I’m currently stealth camping just outside of Wanaka and have just enough feeling in my fingers to type. Yesterday it got COLD, and after two thigh-deep crossings of the Timaru River I was dressed in wet shorts when it began to snow at 1,000m on my way up to Stody’s Hut.
At first the snow was a novelty, until all I could see were Tom’s footprints ahead of me as I slipped and fell multiple times along the trail. My bare legs became numb, and I kept having to wipe the snow off me with my wet gloves after each fall. I started getting scared that I wouldn’t make it up the incredibly steep trail, until I could smell smoke up ahead and knew that not only was I close to the hut, but Tom already had the fire going.
Both Tom, Will and I had camped separately, but Tom passed me in the morning and we ended up navigating the challenging final river crossing together after a full night of rain. The water was full of silt so we couldn’t see the bottom, but we carefully made our way across, ensuring our poles didn’t go below waist height before we took our next step.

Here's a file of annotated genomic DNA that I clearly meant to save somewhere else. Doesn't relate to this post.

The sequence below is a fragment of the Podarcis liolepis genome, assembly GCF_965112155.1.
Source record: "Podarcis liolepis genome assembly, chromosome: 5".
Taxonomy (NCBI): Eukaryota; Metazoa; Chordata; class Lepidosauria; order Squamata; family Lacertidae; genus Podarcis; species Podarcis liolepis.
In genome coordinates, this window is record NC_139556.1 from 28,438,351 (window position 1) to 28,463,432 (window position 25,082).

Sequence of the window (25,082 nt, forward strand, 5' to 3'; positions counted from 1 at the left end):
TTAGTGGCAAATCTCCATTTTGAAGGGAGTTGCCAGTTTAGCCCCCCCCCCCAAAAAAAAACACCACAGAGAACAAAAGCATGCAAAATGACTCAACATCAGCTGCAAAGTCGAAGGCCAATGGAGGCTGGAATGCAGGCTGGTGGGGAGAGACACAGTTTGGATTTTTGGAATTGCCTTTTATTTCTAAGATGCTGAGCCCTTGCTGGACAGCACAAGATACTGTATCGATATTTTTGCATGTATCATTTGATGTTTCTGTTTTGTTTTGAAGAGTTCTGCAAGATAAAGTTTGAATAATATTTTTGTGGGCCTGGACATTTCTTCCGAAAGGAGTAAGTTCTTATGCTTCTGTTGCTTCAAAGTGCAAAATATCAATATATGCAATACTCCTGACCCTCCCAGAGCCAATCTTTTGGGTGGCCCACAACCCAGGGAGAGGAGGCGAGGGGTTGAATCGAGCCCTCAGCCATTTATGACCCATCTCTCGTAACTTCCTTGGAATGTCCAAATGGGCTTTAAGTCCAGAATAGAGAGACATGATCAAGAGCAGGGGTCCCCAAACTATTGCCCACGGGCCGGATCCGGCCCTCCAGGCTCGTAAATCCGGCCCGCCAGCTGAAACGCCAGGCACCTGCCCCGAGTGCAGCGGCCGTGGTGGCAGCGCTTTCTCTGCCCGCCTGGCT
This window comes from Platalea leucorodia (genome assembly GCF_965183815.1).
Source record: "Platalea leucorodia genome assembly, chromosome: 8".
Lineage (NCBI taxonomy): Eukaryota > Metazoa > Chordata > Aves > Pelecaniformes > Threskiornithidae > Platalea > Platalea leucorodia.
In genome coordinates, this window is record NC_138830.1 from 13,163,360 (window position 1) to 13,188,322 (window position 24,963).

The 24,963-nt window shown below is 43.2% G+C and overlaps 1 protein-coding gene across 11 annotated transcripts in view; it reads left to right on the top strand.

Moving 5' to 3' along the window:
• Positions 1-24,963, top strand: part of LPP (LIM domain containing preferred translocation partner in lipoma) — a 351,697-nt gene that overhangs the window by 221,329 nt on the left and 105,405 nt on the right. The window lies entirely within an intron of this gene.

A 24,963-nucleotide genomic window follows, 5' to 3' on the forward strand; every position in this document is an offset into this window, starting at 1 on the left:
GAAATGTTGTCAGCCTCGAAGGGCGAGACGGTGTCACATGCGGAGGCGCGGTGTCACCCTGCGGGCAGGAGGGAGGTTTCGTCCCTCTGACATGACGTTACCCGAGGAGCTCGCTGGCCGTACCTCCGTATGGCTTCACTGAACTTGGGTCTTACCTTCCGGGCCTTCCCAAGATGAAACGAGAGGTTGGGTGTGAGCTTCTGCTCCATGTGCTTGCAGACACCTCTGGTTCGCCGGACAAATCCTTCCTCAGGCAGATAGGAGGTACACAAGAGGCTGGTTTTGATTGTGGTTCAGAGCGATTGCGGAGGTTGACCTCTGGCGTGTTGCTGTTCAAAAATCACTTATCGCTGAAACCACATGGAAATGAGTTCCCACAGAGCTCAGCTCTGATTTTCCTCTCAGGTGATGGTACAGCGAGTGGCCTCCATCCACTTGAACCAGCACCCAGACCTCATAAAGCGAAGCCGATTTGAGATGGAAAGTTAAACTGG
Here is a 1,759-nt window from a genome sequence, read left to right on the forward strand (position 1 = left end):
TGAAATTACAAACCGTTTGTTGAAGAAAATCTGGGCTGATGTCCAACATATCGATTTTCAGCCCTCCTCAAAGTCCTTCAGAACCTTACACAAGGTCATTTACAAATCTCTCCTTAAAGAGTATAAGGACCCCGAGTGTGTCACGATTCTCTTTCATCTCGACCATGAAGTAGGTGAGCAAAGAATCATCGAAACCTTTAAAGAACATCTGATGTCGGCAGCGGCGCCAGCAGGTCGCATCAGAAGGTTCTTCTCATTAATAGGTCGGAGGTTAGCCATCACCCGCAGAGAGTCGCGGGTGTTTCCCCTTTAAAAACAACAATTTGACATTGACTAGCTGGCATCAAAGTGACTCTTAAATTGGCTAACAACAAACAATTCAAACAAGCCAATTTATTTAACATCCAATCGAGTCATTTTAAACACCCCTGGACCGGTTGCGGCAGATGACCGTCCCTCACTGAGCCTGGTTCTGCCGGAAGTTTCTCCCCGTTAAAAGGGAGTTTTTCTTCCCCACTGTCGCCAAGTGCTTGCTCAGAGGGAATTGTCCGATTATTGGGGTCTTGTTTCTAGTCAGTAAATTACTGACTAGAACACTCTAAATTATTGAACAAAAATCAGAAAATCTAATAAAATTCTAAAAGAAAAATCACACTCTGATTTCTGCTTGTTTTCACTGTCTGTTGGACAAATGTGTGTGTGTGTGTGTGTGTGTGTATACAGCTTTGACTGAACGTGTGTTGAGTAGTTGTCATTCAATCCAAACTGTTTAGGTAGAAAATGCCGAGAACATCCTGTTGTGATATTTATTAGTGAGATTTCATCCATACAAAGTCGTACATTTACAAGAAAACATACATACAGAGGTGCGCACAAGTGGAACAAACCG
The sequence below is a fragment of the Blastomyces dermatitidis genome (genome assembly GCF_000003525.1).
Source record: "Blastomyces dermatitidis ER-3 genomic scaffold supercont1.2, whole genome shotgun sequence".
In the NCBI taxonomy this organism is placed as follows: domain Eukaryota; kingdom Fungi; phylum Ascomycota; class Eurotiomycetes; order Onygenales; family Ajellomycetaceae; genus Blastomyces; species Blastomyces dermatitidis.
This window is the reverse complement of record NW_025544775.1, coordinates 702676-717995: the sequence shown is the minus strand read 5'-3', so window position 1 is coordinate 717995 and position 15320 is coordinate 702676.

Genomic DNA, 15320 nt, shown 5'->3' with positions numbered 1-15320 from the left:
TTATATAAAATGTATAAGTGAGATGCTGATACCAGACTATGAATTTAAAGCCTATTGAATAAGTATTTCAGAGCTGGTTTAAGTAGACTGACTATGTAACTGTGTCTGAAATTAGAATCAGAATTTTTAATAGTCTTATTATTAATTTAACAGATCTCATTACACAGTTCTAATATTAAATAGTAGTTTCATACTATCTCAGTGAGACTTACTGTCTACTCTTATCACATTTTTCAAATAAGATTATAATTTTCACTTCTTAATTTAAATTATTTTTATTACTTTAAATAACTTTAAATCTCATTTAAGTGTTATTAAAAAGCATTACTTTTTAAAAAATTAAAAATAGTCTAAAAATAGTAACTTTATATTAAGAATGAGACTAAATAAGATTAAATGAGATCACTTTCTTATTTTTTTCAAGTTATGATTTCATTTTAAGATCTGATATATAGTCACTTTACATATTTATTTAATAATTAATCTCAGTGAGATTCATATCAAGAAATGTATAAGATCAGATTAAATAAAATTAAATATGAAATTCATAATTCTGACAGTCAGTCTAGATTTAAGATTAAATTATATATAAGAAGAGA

Going solo from Twizel has been rather hilarious because I ended up catching up to the boys on the first two nights and then we ended up sharing a hut last night too. It was even funnier because I also bumped into Brian who I met way back in the north island and also Kess, so tonight is only the second night I’ve camped alone after my big solo decision.
I do feel rejuvenated and back in control of my journey regardless of my recent company however. It’s amazing how such a simple change has transformed the way I see the trail again. It’s like I’m back in the driver’s seat after sitting as a passenger in the back seat of a car barely looking out the window. I love having the freedom to wake up whenever I want, camp where ever I want, and hike at whatever speed feels good for my body. I didn’t realise how much pressure I was putting on myself to keep up with the boys, even though we always walked the same distance in the end. I know we’ll bump into each other multiple times over the next few weeks, but the important thing is that I feel inspired again by the trail, and am rediscovering that joyful feeling of independence and solitude I had way back when I camped alone in the rain in the Hanua Ranges.
Here’s a video I took a few days ago on my first day alone after crossing the 2,500km mark:
The Te Araroa is a crazy trail, and even though I’m looking forward to the end, I know I’m going to look back and miss the joy and madness of it all.